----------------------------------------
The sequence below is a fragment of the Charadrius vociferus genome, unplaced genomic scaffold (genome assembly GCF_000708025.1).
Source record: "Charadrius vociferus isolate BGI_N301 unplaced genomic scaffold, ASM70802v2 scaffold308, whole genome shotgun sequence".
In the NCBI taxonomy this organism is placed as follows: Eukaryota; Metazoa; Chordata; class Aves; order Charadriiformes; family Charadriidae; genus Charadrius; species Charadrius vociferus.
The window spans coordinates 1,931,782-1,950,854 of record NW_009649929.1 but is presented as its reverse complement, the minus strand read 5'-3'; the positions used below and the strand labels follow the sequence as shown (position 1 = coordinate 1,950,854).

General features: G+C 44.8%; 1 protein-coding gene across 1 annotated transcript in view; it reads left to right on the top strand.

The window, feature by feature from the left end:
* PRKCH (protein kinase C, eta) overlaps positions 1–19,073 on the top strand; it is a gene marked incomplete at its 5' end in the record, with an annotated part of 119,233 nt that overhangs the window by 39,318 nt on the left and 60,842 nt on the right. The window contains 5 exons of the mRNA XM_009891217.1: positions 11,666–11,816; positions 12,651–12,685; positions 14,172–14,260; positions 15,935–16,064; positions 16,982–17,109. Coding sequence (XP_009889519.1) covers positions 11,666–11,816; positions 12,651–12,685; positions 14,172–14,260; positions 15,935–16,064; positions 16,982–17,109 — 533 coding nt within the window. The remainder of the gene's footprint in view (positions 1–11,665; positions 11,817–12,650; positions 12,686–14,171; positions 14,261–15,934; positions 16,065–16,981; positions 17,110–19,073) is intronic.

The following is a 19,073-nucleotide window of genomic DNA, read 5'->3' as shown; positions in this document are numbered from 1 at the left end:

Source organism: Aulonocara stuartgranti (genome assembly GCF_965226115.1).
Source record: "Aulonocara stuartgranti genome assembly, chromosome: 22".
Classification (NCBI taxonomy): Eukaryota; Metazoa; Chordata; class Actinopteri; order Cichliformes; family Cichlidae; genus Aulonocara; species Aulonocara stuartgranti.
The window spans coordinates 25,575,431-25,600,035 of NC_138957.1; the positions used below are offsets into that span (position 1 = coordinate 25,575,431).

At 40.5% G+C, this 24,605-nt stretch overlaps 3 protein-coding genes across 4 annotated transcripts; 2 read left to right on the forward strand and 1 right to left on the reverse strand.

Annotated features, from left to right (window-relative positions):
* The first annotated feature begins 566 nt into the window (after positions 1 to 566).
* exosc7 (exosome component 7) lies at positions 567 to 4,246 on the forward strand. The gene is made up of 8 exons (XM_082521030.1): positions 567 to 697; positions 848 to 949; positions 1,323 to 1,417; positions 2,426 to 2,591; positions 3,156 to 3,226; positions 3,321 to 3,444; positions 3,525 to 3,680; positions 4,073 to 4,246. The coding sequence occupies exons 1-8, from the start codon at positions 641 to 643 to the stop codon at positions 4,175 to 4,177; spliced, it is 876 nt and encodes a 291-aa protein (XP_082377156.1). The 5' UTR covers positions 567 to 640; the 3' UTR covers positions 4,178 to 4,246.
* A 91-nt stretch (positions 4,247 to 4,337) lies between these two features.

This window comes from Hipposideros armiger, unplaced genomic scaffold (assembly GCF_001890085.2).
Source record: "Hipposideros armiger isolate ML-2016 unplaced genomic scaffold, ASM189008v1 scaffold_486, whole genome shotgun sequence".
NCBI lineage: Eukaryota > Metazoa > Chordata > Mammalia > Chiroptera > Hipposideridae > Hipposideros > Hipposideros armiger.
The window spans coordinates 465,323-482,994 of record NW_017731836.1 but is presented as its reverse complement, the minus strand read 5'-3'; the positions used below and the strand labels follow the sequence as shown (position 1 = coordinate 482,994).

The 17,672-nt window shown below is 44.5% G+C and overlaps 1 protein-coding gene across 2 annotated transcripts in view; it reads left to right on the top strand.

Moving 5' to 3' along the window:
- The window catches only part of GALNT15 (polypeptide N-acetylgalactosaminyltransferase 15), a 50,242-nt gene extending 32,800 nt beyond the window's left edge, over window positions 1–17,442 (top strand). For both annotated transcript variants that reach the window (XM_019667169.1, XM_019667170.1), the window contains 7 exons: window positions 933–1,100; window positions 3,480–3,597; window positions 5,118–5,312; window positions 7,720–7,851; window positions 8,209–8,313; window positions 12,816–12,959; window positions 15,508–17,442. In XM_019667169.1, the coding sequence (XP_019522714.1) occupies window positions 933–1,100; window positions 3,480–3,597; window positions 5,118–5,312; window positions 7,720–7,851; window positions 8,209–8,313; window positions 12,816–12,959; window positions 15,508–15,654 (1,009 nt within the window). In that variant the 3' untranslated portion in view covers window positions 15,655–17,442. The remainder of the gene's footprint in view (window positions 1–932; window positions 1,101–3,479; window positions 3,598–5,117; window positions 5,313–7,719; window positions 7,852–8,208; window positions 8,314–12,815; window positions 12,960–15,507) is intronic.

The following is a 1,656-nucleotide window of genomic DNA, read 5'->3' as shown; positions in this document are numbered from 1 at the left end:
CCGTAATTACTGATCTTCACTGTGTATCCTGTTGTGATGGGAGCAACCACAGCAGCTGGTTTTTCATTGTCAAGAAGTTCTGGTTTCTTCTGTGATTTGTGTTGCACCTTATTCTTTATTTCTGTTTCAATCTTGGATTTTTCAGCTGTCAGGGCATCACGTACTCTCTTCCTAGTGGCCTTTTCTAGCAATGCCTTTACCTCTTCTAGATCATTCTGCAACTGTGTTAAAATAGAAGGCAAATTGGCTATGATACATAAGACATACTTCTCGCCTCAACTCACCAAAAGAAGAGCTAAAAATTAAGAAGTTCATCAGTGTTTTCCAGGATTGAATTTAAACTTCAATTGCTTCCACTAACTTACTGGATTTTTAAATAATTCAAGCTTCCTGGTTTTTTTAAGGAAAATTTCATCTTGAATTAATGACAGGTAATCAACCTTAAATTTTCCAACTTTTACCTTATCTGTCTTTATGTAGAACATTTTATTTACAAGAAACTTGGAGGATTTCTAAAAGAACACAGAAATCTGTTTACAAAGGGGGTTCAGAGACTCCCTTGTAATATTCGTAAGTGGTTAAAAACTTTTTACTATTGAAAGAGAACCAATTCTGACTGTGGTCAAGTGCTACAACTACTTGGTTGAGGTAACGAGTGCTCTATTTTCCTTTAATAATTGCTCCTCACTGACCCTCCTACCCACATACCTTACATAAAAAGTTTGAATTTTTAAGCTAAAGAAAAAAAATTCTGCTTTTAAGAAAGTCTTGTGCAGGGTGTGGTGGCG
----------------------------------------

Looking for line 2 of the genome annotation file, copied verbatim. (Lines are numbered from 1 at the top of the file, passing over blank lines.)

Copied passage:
Source record: "Charadrius vociferus isolate BGI_N301 unplaced genomic scaffold, ASM70802v2 scaffold308, whole genome shotgun sequence".